Friday, 09 December 2011 11:10
Emboldened by the people’s high approval and trust ratings of him, President Benigno “P-Noy” Aquino III struck at the Supreme Court (SC) at the 1st National Criminal Justice Summit held at the Manila Hotel last December 5, 2011. In his address to a stunned audience, with Supreme Court Chief Justice Renato Corona seated just a few feet away, P-Noy recited a litany of questionable actions and decisions made by the Supreme Court in recent years including the appointment of a “midnight” chief justice.
While he clarified that he was not fighting the Supreme Court nor was he being disrespectful, he wasn’t shy showing his disdain for some of the High Court’s actions particularly those involving former President Gloria Arroyo, which he claimed were favorable to her and her family.
“Sovereignty resides in the people”
He prefaced his speech by saying, “Our gathering this morning is an opportunity to further assess the strengths and weaknesses of the present criminal justice system, and to come up with new and timely initiatives concerning the delivery of justice.” It can’t be more objective than that.
He then said, “We say timely, because of recent headlines in newspapers and on television, in which the entire country has witnessed the complexities of the duties of our clerks of court, our lawyers, and our judges. There is no doubt as to the gravity of your task.” He then cited Article 2, Section 1 of the Constitution, which says: “Sovereignty resides in the people and all government authority emanates from them.”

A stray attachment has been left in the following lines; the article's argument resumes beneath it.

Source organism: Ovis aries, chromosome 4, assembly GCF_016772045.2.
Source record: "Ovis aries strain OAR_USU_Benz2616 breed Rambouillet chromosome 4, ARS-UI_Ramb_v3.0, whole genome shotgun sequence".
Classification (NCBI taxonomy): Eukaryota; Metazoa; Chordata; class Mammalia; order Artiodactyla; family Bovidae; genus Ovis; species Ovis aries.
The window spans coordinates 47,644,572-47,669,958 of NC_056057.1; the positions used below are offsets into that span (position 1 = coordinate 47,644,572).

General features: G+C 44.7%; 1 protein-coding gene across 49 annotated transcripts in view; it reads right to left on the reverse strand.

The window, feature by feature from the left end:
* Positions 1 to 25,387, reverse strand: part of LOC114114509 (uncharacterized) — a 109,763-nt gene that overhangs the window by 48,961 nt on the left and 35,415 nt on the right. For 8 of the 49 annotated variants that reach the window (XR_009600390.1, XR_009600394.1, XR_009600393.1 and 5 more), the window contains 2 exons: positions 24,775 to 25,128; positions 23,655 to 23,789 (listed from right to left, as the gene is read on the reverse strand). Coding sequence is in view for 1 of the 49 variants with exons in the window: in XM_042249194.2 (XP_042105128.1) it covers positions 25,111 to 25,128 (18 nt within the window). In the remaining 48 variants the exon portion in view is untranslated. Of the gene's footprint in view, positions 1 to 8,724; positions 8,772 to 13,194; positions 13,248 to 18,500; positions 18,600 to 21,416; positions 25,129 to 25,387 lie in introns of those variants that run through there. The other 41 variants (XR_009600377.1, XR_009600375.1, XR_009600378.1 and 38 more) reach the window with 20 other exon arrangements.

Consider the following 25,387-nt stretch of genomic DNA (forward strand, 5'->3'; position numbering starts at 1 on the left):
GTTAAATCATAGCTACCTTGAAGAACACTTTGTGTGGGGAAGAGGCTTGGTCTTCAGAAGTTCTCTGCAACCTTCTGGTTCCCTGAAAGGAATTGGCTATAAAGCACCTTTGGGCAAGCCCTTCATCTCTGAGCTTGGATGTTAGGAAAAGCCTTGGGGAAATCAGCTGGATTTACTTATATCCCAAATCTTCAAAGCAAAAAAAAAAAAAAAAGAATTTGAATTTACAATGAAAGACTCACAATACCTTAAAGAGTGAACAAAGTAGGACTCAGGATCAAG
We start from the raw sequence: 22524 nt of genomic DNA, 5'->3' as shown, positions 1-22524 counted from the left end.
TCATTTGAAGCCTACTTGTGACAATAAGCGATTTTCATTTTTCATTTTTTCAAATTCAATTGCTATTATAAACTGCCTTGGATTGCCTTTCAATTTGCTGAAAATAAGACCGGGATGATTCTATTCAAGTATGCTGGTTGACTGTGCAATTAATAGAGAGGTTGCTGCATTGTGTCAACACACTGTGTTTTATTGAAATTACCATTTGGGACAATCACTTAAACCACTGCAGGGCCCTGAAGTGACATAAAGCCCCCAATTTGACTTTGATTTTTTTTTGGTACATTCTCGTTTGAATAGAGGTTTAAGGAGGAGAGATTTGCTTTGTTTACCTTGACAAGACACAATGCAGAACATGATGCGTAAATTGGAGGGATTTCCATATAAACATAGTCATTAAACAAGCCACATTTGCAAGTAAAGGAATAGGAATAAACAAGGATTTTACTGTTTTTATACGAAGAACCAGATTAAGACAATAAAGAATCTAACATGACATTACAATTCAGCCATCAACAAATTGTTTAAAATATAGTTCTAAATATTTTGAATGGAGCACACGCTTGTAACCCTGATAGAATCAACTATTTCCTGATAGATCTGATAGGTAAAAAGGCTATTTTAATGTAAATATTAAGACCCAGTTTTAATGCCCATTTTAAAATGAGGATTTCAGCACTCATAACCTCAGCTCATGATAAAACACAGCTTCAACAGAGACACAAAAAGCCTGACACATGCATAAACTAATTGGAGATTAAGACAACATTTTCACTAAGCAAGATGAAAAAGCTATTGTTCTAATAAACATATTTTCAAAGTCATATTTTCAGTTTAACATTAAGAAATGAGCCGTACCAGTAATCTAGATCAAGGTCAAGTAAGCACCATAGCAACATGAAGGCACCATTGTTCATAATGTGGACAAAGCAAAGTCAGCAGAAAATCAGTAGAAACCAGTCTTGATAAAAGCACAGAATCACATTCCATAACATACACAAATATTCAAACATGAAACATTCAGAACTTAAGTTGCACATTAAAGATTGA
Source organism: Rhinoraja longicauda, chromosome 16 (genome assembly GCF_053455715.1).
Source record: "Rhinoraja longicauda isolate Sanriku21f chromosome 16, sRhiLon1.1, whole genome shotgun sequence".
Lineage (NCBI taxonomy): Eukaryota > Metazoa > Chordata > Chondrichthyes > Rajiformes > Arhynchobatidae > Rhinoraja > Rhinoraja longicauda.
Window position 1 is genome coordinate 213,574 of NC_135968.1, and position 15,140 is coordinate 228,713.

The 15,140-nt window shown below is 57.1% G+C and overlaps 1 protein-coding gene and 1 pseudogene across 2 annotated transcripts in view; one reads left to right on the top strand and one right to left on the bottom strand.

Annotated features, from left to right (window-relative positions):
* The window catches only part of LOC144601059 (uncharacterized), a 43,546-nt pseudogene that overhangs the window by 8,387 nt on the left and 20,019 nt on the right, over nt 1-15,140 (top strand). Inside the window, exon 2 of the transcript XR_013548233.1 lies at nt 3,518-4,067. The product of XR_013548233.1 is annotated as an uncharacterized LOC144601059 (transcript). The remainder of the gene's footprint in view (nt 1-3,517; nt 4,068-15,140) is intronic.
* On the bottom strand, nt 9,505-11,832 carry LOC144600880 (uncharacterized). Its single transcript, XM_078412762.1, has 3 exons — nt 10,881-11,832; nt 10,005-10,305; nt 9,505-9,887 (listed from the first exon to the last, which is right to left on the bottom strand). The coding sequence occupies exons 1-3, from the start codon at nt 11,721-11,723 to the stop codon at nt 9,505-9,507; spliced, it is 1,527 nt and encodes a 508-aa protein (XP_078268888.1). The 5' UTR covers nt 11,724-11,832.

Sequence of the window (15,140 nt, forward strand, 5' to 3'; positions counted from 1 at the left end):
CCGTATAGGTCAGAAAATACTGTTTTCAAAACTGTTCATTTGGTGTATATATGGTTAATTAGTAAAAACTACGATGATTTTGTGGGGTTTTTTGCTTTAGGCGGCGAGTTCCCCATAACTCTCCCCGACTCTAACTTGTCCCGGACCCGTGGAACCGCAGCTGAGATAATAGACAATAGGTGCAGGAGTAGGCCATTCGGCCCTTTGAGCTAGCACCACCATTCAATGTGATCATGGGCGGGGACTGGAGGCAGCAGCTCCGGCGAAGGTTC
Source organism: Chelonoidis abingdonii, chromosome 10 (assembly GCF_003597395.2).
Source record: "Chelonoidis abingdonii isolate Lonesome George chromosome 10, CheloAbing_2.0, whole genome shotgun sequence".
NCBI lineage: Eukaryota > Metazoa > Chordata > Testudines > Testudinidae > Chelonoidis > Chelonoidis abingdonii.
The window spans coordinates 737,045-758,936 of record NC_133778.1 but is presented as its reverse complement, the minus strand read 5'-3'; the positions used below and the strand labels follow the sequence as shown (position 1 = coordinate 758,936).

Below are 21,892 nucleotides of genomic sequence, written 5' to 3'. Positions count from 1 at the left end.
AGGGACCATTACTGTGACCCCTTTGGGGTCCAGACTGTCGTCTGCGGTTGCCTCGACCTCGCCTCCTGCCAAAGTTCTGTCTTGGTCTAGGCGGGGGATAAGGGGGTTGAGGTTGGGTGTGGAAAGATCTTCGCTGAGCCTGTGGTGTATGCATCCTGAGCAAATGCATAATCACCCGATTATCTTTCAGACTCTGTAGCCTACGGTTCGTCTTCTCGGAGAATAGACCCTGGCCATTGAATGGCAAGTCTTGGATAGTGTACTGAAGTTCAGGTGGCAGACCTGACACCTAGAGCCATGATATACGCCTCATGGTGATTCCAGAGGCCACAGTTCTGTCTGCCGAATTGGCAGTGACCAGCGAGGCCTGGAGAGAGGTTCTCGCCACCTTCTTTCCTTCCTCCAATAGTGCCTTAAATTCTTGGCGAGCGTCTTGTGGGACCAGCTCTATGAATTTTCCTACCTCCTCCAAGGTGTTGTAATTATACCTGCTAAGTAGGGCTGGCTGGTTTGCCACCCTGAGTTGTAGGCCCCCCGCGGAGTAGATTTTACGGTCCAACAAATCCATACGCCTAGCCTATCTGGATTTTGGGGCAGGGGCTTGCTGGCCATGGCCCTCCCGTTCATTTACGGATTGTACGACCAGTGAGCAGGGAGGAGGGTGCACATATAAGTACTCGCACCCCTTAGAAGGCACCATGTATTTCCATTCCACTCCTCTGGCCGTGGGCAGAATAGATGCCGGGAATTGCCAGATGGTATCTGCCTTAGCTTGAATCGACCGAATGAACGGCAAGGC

Martial law era
Then P-Noy grimly looked back the days of the martial law era saying, “justice was not directed toward the welfare of the people, but rather to cater to the whims of a single person: the late President Ferdinand Marcos.” He mentioned how his father was “court martialed” by magistrates, lawyers, prosecutors, and witnesses all appointed by the accuser, Marcos.
“Now, as President of this country,” he said, “I have a sworn duty: preserve and defend its Constitution, execute its laws, do justice to every man, and consecrate myself to the service of the Nation. And part of my mandate is making certain that what transpired during Martial Law does not happen again, and ensuring that anyone who so much as attempts to repeat the same offenses is held accountable.”
Did SC violate the Constitution?
After citing several questionable rulings by the Supreme Court, P-Noy delved into Article 7, Section 15 of the Constitution, which says: “Two months immediately before the next presidential elections and up to the end of his term, a President or Acting President shall not make appointments, except temporary appointments to executive positions when continued vacancies therein will prejudice public service or endanger public safety.”
“But we all know how Mrs. Arroyo insisted on appointing the Chief Justice,” he said. “He was appointed, not two months before the election, but a week after. According to the law and one of their previous decisions, the Supreme Court ruled that the President could not appoint any official two months before an election, except for temporary appointments to the executive position. But they turned their back on their pronouncements when Mrs. Arroyo appointed the Honorable Chief Justice Renato Corona -- in a position that was not in the executive branch, but of the judiciary. The question now is: Is the Supreme Court in violation of the Constitution?”
Who is the Boss?